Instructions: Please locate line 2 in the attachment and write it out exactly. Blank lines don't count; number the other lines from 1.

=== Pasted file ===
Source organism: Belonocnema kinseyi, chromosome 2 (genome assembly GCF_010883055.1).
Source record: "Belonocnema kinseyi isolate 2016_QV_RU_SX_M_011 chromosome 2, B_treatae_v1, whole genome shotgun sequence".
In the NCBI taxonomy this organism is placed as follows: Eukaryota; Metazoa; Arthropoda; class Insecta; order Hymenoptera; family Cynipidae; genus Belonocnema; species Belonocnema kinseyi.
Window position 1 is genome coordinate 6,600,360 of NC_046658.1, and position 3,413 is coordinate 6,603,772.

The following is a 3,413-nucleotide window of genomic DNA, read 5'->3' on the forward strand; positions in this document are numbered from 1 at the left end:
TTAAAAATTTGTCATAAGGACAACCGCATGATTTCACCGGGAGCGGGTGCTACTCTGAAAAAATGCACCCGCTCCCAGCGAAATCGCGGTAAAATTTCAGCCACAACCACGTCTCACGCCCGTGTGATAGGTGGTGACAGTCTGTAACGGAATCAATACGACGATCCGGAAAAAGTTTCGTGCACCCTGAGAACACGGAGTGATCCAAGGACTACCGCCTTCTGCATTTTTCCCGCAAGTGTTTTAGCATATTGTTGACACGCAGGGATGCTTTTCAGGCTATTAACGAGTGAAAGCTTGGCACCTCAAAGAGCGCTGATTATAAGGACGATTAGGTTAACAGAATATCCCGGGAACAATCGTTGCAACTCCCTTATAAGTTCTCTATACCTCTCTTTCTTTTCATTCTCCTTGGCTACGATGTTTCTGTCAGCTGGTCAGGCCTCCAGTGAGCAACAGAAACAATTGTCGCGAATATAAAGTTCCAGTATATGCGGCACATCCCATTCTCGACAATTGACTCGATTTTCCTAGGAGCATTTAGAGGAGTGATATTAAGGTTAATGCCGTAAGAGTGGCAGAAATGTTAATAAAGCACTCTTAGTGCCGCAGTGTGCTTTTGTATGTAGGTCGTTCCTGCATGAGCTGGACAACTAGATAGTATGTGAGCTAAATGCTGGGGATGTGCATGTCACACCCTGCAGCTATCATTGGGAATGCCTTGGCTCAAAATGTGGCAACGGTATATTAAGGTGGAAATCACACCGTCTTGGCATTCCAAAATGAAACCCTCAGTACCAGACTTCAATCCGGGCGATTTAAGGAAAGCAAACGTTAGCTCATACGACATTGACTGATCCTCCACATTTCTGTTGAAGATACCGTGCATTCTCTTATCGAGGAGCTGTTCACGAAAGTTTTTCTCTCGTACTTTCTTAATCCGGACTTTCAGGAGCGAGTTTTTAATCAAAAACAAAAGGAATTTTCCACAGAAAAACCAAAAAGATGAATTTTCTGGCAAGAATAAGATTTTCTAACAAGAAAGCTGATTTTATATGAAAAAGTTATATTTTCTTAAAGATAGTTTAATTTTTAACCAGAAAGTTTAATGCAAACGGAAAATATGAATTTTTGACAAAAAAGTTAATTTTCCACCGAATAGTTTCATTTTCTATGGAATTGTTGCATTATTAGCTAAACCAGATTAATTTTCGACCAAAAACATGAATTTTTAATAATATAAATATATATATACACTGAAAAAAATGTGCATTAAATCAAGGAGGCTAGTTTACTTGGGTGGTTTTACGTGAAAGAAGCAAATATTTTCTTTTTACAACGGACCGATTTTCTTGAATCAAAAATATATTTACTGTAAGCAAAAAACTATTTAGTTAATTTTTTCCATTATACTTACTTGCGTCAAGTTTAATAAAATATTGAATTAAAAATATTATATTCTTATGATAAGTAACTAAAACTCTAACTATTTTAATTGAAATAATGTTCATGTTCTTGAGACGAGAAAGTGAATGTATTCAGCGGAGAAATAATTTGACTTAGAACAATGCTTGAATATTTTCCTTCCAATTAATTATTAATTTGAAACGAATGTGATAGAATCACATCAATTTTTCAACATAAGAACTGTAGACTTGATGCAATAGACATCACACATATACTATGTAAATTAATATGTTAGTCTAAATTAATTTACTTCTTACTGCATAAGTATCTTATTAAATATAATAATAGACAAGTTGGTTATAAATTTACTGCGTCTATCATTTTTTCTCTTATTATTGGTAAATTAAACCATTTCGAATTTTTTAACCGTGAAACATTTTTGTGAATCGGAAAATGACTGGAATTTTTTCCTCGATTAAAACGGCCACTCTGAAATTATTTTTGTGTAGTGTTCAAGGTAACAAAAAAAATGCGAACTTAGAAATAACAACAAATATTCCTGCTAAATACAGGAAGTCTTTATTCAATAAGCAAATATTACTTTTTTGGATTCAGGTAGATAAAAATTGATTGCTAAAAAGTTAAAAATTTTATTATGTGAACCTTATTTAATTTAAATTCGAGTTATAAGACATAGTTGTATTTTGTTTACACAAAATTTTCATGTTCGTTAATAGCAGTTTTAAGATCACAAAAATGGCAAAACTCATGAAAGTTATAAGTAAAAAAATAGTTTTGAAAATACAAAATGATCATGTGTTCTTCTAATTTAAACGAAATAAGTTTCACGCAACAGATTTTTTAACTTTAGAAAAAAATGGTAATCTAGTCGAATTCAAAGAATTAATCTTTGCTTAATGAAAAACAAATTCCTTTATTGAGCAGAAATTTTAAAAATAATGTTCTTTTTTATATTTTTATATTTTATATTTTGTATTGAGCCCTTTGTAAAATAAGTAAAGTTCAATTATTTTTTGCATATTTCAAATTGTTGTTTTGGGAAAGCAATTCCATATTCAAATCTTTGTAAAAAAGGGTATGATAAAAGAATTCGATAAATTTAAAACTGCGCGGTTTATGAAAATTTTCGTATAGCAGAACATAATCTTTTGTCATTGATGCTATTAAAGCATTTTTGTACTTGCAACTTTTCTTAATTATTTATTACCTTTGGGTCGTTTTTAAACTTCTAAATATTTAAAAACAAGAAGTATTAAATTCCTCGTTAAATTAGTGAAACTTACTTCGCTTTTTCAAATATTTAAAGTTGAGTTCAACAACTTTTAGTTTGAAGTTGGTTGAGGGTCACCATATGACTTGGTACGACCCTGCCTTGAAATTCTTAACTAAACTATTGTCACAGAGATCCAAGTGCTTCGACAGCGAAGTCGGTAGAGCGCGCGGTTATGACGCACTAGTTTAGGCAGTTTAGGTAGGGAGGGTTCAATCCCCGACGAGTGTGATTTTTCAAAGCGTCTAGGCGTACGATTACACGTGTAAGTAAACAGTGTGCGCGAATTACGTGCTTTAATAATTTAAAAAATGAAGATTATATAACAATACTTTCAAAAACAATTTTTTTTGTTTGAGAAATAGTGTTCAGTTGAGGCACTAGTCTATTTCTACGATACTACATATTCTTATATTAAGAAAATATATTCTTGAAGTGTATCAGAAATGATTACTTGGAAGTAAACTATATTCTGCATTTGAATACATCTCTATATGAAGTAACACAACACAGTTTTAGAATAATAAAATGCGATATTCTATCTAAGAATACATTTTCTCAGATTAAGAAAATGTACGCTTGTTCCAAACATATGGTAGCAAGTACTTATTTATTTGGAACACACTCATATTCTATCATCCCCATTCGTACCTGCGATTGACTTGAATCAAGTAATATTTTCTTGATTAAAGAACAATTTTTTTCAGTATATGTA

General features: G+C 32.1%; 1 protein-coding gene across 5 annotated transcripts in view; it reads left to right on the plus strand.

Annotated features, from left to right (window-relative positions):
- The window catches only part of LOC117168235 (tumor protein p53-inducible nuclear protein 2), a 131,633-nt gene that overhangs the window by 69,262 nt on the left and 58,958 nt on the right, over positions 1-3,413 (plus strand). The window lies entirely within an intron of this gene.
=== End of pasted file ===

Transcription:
Source record: "Belonocnema kinseyi isolate 2016_QV_RU_SX_M_011 chromosome 2, B_treatae_v1, whole genome shotgun sequence".